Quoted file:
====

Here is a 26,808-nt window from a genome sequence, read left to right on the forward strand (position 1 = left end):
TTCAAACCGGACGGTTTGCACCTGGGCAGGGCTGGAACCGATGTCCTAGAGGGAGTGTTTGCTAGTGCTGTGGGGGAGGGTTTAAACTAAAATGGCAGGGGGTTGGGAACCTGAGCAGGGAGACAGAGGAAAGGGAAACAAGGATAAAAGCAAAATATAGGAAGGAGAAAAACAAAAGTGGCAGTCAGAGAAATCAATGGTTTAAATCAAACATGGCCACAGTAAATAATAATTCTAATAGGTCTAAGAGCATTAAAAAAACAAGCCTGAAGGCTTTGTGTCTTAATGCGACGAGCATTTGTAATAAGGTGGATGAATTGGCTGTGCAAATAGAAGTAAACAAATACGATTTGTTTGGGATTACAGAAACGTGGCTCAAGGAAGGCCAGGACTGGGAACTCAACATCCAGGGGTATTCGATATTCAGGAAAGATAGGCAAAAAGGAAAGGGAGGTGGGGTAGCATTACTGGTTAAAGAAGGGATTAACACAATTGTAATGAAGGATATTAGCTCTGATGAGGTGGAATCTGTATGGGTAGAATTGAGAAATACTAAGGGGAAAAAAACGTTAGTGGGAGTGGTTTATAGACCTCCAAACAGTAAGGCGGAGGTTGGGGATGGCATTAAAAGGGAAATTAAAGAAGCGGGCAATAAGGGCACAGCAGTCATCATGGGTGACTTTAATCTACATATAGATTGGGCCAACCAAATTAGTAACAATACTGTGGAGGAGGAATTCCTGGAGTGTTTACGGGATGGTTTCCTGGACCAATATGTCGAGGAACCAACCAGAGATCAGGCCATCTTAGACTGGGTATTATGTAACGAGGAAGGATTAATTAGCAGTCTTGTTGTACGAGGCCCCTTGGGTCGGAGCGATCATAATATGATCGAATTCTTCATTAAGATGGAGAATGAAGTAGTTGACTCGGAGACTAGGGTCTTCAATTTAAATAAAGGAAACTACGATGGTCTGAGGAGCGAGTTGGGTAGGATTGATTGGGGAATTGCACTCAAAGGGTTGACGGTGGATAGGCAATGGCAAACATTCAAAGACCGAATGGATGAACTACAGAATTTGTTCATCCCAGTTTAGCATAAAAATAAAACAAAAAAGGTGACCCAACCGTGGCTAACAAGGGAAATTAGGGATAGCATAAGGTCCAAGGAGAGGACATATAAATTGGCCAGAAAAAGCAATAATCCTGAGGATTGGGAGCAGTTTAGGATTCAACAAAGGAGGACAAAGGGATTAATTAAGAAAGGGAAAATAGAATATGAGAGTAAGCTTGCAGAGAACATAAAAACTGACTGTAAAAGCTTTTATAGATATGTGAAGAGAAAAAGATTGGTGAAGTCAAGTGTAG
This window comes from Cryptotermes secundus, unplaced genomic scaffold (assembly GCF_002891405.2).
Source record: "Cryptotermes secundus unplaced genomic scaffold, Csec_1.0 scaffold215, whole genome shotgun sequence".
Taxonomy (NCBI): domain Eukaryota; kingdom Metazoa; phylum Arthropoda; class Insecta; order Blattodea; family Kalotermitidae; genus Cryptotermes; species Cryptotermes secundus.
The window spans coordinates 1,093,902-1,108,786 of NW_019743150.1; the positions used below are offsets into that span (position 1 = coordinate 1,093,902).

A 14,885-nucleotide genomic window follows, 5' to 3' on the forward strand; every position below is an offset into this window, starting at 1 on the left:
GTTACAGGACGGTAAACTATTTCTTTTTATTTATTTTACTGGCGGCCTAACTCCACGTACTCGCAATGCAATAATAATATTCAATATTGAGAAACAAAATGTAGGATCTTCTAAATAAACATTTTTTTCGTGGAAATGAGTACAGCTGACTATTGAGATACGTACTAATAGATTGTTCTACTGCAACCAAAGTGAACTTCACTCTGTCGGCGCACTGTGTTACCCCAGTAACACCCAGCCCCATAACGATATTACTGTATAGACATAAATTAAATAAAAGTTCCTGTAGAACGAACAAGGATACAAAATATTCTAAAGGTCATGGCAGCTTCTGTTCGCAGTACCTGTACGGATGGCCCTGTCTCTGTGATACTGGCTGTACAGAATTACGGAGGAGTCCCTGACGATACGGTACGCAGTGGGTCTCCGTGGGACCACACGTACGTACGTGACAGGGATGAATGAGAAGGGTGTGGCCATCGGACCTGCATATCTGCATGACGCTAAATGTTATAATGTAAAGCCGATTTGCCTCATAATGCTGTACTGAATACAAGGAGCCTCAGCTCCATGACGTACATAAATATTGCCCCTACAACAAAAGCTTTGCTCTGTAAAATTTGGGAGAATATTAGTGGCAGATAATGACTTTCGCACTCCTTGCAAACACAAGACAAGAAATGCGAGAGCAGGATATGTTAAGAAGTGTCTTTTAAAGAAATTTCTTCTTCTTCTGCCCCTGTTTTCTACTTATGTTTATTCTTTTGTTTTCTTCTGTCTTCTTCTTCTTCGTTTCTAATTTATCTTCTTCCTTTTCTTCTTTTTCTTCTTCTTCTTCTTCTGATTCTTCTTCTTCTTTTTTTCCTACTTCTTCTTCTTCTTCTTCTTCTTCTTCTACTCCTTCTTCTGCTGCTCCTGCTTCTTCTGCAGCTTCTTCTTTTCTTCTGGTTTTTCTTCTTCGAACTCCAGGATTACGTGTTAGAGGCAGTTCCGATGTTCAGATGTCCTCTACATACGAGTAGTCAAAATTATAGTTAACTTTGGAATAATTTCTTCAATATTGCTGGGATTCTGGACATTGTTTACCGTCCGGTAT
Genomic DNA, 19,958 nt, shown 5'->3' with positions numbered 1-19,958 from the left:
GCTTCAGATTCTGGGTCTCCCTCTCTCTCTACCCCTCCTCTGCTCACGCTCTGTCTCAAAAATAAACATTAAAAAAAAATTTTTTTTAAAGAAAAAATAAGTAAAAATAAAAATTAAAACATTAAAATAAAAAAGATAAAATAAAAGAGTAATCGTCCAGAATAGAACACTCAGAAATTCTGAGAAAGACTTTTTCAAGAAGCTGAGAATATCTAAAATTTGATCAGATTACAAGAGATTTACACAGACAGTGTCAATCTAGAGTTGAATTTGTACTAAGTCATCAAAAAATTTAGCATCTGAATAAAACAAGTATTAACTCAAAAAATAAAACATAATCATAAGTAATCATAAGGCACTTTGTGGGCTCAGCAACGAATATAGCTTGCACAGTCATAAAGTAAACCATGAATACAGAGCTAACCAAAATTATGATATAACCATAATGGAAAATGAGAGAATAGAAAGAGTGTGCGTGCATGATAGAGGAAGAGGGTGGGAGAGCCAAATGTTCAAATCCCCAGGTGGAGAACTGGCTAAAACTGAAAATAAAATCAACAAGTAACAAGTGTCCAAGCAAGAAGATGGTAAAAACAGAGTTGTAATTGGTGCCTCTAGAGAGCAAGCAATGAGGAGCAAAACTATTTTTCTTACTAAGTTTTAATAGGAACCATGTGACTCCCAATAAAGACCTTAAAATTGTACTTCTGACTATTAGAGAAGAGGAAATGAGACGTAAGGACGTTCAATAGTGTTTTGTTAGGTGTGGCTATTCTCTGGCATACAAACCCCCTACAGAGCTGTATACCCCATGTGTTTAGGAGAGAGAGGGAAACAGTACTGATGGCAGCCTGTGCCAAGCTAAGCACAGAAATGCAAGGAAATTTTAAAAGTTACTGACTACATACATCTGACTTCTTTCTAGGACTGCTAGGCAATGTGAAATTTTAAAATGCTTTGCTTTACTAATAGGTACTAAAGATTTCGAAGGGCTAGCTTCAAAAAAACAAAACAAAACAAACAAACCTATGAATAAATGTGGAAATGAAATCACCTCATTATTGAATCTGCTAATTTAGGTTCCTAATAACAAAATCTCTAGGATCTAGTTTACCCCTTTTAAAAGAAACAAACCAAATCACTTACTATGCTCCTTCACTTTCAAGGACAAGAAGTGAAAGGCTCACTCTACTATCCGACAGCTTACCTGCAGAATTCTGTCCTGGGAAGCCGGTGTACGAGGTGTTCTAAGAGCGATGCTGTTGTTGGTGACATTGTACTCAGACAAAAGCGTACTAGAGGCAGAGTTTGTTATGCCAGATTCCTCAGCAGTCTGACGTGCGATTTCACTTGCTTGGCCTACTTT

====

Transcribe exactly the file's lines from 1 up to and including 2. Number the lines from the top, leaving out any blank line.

Here is a 26,808-nt window from a genome sequence, read left to right on the forward strand (position 1 = left end):
TTCAAACCGGACGGTTTGCACCTGGGCAGGGCTGGAACCGATGTCCTAGAGGGAGTGTTTGCTAGTGCTGTGGGGGAGGGTTTAAACTAAAATGGCAGGGGGTTGGGAACCTGAGCAGGGAGACAGAGGAAAGGGAAACAAGGATAAAAGCAAAATATAGGAAGGAGAAAAACAAAAGTGGCAGTCAGAGAAATCAATGGTTTAAATCAAACATGGCCACAGTAAATAATAATTCTAATAGGTCTAAGAGCATTAAAAAAACAAGCCTGAAGGCTTTGTGTCTTAATGCGACGAGCATTTGTAATAAGGTGGATGAATTGGCTGTGCAAATAGAAGTAAACAAATACGATTTGTTTGGGATTACAGAAACGTGGCTCAAGGAAGGCCAGGACTGGGAACTCAACATCCAGGGGTATTCGATATTCAGGAAAGATAGGCAAAAAGGAAAGGGAGGTGGGGTAGCATTACTGGTTAAAGAAGGGATTAACACAATTGTAATGAAGGATATTAGCTCTGATGAGGTGGAATCTGTATGGGTAGAATTGAGAAATACTAAGGGGAAAAAAACGTTAGTGGGAGTGGTTTATAGACCTCCAAACAGTAAGGCGGAGGTTGGGGATGGCATTAAAAGGGAAATTAAAGAAGCGGGCAATAAGGGCACAGCAGTCATCATGGGTGACTTTAATCTACATATAGATTGGGCCAACCAAATTAGTAACAATACTGTGGAGGAGGAATTCCTGGAGTGTTTACGGGATGGTTTCCTGGACCAATATGTCGAGGAACCAACCAGAGATCAGGCCATCTTAGACTGGGTATTATGTAACGAGGAAGGATTAATTAGCAGTCTTGTTGTACGAGGCCCCTTGGGTCGGAGCGATCATAATATGATCGAATTCTTCATTAAGATGGAGAATGAAGTAGTTGACTCGGAGACTAGGGTCTTCAATTTAAATAAAGGAAACTACGATGGTCTGAGGAGCGAGTTGGGTAGGATTGATTGGGGAATTGCACTCAAAGGGTTGACGGTGGATAGGCAATGGCAAACATTCAAAGACCGAATGGATGAACTACAGAATTTGTTCATCCCAGTTTAGCATAAAAATAAAACAAAAAAGGTGACCCAACCGTGGCTAACAAGGGAAATTAGGGATAGCATAAGGTCCAAGGAGAGGACATATAAATTGGCCAGAAAAAGCAATAATCCTGAGGATTGGGAGCAGTTTAGGATTCAACAAAGGAGGACAAAGGGATTAATTAAGAAAGGGAAAATAGAATATGAGAGTAAGCTTGCAGAGAACATAAAAACTGACTGTAAAAGCTTTTATAGATATGTGAAGAGAAAAAGATTGGTGAAGTCAAGTGTAG